After a citizen had stated his name, age, family, &c., he then had to give an account of all his property, so far as it was subject to the census. In making this statement he was said censere or censeri, as a deponent, "to value or estimate himself," or as a passive "to be valued or estimated:" the censor, who received the statement, was also said censere, as well as accipere censum (cf. Cic. pro Flacc. 32; Liv. XXXIX.15). Only such things were liable to the census (censui censendo) as were property ex jure Quiritium. At first each citizen appears to have merely given the value of his whole property in general without entering into details (Dionys. IV.15; Cic. de Leg. III.3; Festus, s.v. Censores); but it soon became the practice to give a minute specification of each article, as well as the general value of the whole (cf. Cic. pro Flacc. 32; Gell. VI.11;º Plut. Cat. Maj. 18).

Land formed the most important article in the census; but public land, the possessio of which only belonged to a citizen, was excluded as not being Quiritarian property. If we may judge from the practice of the imperial period, it was the custom to give a most minute specification of all such land as a citizen held ex jure Quiritium. He had to state the name and situation of the land, and to specify what portion of it was arable, what meadow, what vineyard, and what olive-ground: and to the land thus minutely described he had to affix his own valuation (Dig. 50 tit. 15 s4). Slaves and cattle formed the next most important item.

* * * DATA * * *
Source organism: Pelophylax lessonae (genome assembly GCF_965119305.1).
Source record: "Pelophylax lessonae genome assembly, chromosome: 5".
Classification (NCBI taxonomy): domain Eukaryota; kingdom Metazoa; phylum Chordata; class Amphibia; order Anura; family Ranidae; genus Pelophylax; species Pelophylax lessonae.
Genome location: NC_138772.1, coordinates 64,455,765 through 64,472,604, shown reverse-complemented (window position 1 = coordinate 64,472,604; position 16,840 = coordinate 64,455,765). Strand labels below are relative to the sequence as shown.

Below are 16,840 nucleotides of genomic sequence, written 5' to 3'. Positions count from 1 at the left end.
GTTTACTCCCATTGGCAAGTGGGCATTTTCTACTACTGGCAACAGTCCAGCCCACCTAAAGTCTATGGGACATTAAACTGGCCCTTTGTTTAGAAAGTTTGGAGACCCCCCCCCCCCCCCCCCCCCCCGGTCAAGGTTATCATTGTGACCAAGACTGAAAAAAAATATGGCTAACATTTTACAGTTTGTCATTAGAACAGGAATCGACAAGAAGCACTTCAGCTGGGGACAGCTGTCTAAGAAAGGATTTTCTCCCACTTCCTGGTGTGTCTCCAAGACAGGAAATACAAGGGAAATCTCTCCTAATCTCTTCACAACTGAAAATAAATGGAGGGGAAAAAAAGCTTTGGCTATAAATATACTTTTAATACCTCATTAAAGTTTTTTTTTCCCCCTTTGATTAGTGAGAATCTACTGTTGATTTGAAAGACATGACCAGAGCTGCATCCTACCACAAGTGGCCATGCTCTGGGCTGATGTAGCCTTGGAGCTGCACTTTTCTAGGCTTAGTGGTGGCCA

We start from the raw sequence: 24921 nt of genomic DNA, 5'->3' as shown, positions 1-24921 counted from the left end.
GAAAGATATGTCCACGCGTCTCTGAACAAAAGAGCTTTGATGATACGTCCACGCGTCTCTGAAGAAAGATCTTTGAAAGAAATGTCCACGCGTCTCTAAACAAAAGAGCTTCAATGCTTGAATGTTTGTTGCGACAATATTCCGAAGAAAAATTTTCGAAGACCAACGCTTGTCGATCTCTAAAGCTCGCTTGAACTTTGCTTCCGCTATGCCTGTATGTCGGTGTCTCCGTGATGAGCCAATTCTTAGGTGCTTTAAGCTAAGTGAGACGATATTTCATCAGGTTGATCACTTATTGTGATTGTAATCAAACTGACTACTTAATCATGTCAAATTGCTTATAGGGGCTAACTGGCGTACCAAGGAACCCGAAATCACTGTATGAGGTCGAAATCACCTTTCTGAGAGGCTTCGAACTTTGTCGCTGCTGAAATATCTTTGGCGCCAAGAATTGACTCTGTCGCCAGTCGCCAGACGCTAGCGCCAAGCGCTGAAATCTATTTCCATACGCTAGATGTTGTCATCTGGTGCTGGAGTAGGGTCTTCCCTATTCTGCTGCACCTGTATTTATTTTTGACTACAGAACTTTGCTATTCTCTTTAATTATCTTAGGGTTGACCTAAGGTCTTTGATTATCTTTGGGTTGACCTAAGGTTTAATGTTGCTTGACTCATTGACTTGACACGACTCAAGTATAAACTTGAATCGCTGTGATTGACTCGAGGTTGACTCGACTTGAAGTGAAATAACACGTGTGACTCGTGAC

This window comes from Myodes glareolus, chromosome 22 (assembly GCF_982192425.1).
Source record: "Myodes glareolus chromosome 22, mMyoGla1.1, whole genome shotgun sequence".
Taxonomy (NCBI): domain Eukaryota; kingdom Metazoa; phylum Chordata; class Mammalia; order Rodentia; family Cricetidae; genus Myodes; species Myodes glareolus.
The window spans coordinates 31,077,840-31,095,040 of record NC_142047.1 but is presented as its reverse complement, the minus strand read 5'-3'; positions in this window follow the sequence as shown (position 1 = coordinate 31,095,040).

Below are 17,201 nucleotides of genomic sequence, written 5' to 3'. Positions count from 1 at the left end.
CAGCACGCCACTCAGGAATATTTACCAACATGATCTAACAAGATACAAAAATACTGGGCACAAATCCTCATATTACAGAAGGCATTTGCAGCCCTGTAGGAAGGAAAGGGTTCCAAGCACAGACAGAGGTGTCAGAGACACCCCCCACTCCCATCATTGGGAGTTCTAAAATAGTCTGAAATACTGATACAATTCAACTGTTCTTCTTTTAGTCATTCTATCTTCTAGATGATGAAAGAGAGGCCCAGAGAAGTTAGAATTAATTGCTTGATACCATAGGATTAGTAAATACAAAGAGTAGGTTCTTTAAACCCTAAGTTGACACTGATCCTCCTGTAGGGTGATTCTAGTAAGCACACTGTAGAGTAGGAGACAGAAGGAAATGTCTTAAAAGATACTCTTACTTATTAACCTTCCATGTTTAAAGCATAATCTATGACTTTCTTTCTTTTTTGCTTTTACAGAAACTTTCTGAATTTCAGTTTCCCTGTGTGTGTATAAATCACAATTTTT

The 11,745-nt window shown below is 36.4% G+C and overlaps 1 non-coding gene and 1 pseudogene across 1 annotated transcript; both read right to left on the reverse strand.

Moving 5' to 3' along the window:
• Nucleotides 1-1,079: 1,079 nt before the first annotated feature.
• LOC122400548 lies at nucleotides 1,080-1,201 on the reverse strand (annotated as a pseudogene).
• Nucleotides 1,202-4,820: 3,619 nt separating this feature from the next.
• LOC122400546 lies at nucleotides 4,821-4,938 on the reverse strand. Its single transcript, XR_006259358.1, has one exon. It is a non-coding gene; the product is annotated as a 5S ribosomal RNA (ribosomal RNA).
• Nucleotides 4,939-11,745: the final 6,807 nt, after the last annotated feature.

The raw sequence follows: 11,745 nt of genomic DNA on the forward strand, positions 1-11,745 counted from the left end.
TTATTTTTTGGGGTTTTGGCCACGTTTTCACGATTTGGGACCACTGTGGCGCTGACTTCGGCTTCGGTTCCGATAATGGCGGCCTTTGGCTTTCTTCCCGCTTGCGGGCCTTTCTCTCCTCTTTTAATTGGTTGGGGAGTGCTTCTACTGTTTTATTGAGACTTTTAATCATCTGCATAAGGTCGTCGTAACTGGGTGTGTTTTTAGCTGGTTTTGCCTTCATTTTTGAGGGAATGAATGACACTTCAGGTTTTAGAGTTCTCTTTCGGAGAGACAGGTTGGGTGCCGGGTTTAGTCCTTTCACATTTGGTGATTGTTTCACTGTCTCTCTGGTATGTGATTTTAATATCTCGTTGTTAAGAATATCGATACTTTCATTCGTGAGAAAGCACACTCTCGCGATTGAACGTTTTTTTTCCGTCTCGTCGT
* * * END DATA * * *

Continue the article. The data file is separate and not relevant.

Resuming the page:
The censors also possessed the right of calling for a return of such objects as had not usually been given in, such as clothing, jewels, and carriages (Liv. XXXIX.44; Plut. Cat. Maj. 18). It has been doubted by some modern writers whether the censors possessed the power of setting a higher valuation on the property than the citizens themselves had put; but when we recollect the discretionary nature of the censors' powers, and the necessity almost that existed, in order to prevent fraud, that the right of making a surcharge should be vested in somebody's hands, we can hardly doubt that the censors had this power. It is moreover expressly stated that on one occasion they made an extravagant surcharge on articles of luxury (Liv. XXXIX.44; Plut. Cat. Maj. 18); and even if they did not enter in their books the property of a person at a higher value than he returned it, they accomplished the same end by compelling him to pay down the tax upon the property at a higher rate than others. The tax (tributum) was usually one per thousand upon the property entered in the books p263of the censors; but on one occasion the censors, as a punishment, compelled a person to pay eight per thousand (octuplicato censu, Liv. IV.24).